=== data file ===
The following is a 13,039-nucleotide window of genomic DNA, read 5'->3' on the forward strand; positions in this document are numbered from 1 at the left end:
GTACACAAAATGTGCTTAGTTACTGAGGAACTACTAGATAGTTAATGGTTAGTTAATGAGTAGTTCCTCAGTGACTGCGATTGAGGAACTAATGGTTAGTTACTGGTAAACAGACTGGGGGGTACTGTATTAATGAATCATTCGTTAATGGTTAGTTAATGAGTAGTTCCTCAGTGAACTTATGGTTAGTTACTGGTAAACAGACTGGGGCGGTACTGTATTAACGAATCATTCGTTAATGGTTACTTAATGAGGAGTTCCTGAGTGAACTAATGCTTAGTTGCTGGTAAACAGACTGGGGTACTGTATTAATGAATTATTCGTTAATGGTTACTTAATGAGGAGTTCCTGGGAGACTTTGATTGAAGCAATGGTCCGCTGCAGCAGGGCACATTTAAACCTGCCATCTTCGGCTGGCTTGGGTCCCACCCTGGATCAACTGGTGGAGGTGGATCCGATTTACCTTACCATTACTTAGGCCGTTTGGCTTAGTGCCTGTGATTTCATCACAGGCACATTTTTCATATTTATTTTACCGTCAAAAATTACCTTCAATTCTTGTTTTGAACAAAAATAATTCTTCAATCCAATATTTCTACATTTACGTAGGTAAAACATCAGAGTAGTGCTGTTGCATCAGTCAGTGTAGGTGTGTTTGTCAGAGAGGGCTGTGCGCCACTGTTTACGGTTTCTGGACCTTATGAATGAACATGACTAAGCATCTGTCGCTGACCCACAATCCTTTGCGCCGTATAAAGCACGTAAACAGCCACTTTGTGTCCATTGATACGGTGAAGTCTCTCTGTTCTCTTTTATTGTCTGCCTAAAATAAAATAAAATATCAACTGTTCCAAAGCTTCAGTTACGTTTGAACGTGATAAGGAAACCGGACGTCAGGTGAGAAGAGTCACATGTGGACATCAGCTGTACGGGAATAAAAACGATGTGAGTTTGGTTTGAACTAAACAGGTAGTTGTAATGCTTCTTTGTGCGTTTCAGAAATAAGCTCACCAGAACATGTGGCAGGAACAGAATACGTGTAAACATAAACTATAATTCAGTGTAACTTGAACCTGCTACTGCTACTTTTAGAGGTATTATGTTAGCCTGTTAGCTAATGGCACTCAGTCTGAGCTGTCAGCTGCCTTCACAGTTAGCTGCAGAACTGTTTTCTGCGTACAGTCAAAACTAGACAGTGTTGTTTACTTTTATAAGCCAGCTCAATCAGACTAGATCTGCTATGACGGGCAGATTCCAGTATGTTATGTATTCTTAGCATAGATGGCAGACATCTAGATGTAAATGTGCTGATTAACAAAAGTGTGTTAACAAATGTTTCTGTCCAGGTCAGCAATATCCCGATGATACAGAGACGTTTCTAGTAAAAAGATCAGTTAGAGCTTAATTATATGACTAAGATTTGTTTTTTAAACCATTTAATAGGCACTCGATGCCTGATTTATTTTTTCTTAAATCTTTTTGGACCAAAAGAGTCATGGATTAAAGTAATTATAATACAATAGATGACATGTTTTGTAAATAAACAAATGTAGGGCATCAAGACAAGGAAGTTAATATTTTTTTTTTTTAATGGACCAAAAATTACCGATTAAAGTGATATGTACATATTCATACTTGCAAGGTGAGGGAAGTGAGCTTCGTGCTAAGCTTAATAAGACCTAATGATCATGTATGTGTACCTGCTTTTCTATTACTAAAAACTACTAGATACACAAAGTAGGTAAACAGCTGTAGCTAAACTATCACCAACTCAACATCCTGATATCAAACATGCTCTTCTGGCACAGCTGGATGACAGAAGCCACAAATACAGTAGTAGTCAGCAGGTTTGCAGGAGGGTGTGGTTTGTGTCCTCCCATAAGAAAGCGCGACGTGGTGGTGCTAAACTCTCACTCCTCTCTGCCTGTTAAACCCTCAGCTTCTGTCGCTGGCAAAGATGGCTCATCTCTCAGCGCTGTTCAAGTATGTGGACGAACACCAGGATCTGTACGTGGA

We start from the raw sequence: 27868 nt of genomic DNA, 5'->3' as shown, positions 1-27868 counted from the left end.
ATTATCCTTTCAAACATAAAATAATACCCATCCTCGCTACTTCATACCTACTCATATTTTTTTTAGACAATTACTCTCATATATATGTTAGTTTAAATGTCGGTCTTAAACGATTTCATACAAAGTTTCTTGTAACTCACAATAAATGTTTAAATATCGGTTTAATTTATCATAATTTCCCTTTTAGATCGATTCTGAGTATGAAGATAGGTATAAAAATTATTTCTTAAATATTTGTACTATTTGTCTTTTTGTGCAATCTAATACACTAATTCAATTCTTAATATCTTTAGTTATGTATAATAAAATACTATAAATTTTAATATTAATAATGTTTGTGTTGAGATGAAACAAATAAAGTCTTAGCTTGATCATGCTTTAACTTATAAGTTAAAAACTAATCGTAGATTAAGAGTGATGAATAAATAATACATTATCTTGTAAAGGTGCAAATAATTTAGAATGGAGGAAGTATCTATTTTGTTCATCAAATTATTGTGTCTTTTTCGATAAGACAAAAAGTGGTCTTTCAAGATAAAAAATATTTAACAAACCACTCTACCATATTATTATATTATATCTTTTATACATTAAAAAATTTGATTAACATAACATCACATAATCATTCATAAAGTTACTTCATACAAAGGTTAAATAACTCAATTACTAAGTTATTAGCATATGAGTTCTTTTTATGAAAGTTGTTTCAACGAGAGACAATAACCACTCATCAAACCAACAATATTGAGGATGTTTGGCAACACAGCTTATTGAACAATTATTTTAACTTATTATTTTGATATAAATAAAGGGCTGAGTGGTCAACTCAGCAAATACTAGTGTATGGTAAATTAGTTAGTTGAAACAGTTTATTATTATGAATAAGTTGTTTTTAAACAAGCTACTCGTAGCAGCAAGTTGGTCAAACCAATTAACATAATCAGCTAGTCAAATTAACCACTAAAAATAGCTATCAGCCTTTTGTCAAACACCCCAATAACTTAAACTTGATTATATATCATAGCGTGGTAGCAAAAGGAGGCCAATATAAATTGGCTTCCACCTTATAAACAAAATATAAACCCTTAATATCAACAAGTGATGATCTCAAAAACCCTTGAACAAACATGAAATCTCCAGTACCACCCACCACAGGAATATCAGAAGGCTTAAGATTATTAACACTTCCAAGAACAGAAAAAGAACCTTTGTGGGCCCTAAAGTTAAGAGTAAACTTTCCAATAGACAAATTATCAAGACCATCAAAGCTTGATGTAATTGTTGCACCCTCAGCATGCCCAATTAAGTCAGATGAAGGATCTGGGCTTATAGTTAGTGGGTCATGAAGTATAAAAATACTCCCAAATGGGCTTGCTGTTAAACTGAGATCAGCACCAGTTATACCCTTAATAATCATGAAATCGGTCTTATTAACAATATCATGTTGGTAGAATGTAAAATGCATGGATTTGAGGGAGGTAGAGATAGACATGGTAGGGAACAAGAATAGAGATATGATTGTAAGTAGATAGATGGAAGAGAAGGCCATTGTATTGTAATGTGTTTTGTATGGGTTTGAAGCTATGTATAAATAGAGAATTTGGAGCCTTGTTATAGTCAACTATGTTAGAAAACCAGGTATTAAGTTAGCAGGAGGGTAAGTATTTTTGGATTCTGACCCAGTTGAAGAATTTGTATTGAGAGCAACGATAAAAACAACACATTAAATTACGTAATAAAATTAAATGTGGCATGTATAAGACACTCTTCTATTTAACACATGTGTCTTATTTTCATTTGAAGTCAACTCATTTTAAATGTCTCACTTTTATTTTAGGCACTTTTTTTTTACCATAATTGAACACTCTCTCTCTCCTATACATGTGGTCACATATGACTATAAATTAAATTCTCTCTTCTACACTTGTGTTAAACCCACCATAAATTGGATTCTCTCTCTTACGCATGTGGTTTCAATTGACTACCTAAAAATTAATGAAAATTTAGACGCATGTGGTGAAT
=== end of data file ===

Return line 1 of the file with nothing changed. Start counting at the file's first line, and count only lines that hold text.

The following is a 13,039-nucleotide window of genomic DNA, read 5'->3' on the forward strand; positions in this document are numbered from 1 at the left end: